Follow TV Tropes


YMMV / Bonekickers

Go To

  • Alternative Character Interpretation:
    • As Diamanda Hagan put it, Dolly Parton is meant to be charming and roguish, but comes off as a middle-aged, alcoholic potential rapist.
    • She also notes that Viv acts like she has two personalities - one with an IQ of 60 and the other with an IQ of 140.
  • Critical Research Failure: The first episode villain's whole plan is to annoy Muslims into starting a religious war by revealing physical evidence that Jesus was a historical figure. Apparently nobody involved realized that Islam already believes he existed; they just believe different things about him.
    • At the beginning of "Cradle of Civilization" Magwilde outright states that the ancient Celts made nothing of any historical importance; for an archaeologist, she's remarkably ignorant of Skara Brae, an island off the coast of Scotland that contains the oldest intact human habitation in recorded history.
      • Not to mention that anyone who thinks that only the big impressive monuments matter is not fit to be an archaeologist.
    • Advertisement:
    • Another episode revolved around the discovery of a ship that delivered slaves to England... about a decade after slavery was ended in England.
  • Designated Heroine: Magwilde is petulant, temperamental, self-righteous, incompetent, borderline insane, has a worryingly dismissive (and ignorant) attitude towards the artifacts she finds, treats everyone on her team like dirt, violates the scientific method every episode and is always right.
  • Ham and Cheese: Hugh Bonnevile left no scenery unchewed as Dolly.
  • Harsher in Hindsight: With the resurgence of British Nationalist movements like the UK Indepedence Party, a villain like Layglass no longer seems quite as far-fetched.
  • Mexicans Love Speedy Gonzales: As stated below, this show was actually quite popular with real-life archaeologists because of how many things it got wrong.
  • Advertisement:
  • Narm: Where to start?
  • Shocking Swerve: There's quite a few in the show, but the crowning one is at the very end of the series, and strangely, it's an inversion of a typical plot twist. OK, putting aside everything else, Magwilde has been chasing a sword forged centuries ago from meteorite metal, a sword that an Ancient Conspiracy has gone to a lot of trouble to find and Alfred, Lord Tennyson went to a lot of trouble to hide. On being found, the sword is clearly glowing underwater and hasn't degraded despite being underwater for decades. The Villain of the Week grabs the sword - and it's revealed that it's 'just a sword'. No, seriously. And to top it off, it's implied that the villain was some sort of ghost, which makes the reveal that there's nothing special about the sword even more ridiculous.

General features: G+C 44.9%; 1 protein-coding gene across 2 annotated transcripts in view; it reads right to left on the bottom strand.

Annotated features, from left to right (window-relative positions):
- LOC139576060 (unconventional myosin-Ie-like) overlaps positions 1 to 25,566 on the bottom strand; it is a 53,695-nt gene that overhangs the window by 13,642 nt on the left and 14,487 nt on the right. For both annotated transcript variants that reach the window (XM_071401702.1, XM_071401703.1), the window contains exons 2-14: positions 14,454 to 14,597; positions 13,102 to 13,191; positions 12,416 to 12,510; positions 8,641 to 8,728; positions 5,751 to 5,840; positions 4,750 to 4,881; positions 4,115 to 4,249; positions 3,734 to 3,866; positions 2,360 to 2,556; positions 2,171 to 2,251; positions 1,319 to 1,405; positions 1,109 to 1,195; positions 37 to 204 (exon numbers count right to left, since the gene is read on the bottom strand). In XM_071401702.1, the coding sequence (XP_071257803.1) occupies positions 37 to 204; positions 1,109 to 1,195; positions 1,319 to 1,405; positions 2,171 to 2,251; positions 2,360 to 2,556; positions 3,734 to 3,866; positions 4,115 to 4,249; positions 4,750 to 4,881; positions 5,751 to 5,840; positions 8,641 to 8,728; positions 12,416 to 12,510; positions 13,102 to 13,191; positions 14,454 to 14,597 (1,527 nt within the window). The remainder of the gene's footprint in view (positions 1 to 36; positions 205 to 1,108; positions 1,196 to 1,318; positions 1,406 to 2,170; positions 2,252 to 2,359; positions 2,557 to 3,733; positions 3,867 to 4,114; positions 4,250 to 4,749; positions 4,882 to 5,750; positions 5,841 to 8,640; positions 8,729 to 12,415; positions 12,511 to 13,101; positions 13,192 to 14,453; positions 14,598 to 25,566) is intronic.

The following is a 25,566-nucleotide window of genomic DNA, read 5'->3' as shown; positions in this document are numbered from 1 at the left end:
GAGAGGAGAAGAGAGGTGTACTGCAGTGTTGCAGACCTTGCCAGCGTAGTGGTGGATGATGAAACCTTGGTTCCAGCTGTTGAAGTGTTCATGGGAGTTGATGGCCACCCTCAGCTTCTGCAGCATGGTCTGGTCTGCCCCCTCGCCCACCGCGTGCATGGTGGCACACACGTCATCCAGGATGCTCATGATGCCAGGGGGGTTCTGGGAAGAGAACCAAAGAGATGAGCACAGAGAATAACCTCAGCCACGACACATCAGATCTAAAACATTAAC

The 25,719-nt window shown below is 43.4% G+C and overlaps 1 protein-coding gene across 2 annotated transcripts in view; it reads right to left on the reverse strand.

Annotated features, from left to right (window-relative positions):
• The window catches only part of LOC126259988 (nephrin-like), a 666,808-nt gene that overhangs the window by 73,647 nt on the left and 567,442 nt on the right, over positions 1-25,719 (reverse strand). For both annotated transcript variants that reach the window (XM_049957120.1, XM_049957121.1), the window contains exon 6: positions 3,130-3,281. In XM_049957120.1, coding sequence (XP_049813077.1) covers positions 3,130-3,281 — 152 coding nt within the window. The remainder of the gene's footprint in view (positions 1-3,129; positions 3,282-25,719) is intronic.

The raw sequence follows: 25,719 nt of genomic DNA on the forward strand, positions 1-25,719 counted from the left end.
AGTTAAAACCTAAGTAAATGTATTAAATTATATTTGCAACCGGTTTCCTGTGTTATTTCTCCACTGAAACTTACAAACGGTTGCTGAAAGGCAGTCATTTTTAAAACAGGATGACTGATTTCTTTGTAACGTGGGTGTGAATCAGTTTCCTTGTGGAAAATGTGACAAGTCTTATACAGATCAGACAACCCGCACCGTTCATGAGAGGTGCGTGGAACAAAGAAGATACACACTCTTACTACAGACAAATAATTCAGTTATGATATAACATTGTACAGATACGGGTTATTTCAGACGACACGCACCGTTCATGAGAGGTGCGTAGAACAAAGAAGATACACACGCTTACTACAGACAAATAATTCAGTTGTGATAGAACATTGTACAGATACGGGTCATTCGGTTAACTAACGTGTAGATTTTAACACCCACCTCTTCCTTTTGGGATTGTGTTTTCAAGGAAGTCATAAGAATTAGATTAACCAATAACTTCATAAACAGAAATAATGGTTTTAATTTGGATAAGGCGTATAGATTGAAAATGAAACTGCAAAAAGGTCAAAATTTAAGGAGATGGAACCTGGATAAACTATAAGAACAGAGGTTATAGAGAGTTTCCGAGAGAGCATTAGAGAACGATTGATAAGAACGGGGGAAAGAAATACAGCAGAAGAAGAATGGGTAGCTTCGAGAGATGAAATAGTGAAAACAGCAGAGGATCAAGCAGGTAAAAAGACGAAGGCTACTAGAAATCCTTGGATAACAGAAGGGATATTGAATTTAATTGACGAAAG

• Advertisement:
  • So Bad, It's Good: The British press treated the series with, at first, Bile Fascination, but later decided it was a So Bad, It's Good Guilty Pleasure. The show was immensely popular with real archaeologists for its factually absurd details like cleaning ancient bones with metal tools and standing on the edges of trenches, ludicrous ignorance of history (such as treating it as a history-book rewriting mystery when hearing the skeleton of an English Crusader was found carrying a Saracen coin, which is easily explicable based on knowing anything about The Crusades at all) and for Dr Magwilde, the leader of the team who knows nothing about history, appreciates it mainly based on who was creating the biggest buildings (calling Stonehenge a 'rockery'), and routinely throws away and breaks historical artifacts.

How well does it match the trope?

Example of:


Media sources: